Friday, May 16, 2014

Divided TTAB Panel Reverses Mere Descriptiveness Refusal of "GLOBAL MINING HOLDING COMPANY, LLC"

Finding insufficient the PTO's evidence of the meaning of the word "global," the Board reversed a refusal to register the mark GLOBAL MINING HOLDING COMPANY, LLC for "mining extraction of coal" [MINING HOLDING COMPANY, LLC disclaimed]. A definition from an English dictionary published in Scotland was irrelevant, and several third-party registrations for marks containing the disclaimed word "global" were in the same class as the subject mark but did not concern mining services. The Board took judicial notice of one dictionary meaning of the word, but that was not enough to permit the panel majority to find the word to be descriptive of the services. Judge Bucher dissented. In re Global Mining Holding Company LLC, Serial No. 85669303 (May 14, 2014) [not precedential].

In short, the panel majority found the record evidence "entirely too sparse." To find the term "global" to be descriptive of applicant's services based on a single dictionary definition "would be fundamentally unfair to applicant who had no opportunity to submit rebuttal evidence or present arguments addressing such evidence used as an adverse inference prior to appeal."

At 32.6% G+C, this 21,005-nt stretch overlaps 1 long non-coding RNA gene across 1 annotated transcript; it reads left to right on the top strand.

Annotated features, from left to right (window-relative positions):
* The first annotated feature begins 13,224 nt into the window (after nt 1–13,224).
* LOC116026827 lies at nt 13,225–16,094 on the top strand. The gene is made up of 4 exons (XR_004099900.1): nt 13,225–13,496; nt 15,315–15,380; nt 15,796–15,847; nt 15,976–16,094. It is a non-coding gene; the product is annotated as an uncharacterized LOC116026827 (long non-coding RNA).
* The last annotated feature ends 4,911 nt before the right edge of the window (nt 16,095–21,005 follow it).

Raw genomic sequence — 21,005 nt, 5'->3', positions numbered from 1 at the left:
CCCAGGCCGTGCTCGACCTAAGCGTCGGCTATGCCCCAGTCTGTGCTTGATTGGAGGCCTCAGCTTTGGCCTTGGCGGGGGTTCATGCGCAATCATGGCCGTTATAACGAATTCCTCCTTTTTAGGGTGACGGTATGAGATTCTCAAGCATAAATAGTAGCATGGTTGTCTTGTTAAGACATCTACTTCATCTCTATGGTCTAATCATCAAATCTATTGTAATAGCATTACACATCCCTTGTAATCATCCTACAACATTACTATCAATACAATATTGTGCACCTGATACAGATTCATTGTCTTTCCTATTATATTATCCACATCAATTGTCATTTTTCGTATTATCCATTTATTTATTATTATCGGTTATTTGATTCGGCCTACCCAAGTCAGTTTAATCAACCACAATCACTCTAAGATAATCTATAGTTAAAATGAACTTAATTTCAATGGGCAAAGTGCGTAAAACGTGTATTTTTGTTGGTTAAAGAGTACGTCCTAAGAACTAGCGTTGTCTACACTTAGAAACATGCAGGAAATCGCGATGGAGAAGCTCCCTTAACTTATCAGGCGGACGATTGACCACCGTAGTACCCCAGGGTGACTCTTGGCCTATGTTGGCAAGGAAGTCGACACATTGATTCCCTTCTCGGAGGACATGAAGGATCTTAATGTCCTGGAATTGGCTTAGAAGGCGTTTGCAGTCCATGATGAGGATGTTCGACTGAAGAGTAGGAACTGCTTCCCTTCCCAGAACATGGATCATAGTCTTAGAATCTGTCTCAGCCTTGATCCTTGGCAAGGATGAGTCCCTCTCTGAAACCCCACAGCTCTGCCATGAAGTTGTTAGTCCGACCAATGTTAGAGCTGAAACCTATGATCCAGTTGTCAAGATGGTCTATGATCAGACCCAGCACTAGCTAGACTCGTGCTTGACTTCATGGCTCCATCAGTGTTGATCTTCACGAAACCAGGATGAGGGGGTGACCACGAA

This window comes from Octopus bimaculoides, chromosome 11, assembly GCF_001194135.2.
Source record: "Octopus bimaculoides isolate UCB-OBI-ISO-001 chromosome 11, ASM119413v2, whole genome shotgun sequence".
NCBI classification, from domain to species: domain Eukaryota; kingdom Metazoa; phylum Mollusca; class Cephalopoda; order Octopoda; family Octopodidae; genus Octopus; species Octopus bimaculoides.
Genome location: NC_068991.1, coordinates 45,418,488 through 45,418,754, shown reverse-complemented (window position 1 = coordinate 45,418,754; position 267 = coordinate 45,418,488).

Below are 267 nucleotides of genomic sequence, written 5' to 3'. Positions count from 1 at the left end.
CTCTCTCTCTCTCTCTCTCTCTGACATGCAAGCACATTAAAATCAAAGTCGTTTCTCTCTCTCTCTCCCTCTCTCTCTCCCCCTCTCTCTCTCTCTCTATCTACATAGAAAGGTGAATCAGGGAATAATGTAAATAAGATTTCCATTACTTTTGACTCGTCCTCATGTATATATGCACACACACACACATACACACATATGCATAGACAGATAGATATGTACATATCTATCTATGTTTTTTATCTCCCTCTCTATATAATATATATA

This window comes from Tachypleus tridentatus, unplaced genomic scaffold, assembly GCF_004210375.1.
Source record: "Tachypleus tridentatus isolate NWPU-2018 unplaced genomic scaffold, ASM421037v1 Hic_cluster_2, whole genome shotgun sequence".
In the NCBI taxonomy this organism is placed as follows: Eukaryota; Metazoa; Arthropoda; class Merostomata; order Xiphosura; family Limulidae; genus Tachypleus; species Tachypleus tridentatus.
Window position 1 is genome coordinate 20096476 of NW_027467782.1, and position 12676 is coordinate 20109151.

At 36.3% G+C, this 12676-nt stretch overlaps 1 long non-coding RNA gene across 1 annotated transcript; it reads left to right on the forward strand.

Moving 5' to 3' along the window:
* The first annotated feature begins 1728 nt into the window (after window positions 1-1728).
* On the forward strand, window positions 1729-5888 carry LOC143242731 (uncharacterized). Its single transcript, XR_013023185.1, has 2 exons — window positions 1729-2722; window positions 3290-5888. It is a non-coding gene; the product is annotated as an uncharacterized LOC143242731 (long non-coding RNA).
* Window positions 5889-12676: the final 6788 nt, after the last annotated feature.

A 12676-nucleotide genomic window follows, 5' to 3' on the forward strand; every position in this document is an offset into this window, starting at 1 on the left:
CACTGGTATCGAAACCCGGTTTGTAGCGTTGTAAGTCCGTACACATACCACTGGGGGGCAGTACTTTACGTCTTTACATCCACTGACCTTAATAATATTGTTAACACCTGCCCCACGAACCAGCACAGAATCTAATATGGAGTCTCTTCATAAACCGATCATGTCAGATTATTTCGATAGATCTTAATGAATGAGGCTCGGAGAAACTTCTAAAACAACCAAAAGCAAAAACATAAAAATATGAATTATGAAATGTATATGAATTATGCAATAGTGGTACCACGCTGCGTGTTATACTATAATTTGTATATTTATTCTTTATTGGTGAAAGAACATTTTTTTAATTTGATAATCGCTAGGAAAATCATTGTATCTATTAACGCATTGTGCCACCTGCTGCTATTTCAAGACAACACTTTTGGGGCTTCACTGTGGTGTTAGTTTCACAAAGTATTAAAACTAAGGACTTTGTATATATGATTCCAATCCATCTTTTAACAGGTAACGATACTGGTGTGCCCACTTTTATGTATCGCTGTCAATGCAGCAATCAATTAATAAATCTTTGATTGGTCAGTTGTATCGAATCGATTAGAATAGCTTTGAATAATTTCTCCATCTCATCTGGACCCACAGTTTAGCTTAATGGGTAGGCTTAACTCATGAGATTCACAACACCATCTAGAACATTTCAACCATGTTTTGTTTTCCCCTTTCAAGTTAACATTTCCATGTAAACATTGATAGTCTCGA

Judge Bucher noted in dissent that applicant had supplied a definition from the on-line dictionary, which defines "global” as follows: "1. pertaining to the whole world; worldwide; universal: ...." He would acknowledge the generally accepted meaning of "global," as in "global warming," as signifying "worldwide." "Other large mining companies around the world likely assume, with good reason, that they could freely choose such a descriptive tagline to designate that their global entity is in the business of mineral extraction."

And so the Board reversed the refusal.

Read comments and post your comment here.

TTABlog note:  What do you think?

Text Copyright John L. Welch 2014.


At 11:24 AM, Anonymous Anonymous said...

This is a poor decision in both reasoning and effect. Evaluating the probative value of evidence is a subjective task. While the evidence could be more solid, it isn't remotely incorrect; yet the Board chose to elevate form over substance in pursuit of better examination practice. Furthermore, the Board expressly raised equitable concerns of fairness to the applicant, but ignored, as suggested by the dissent), fairness to all competitors and consumers in having a common term removed from the public domain.


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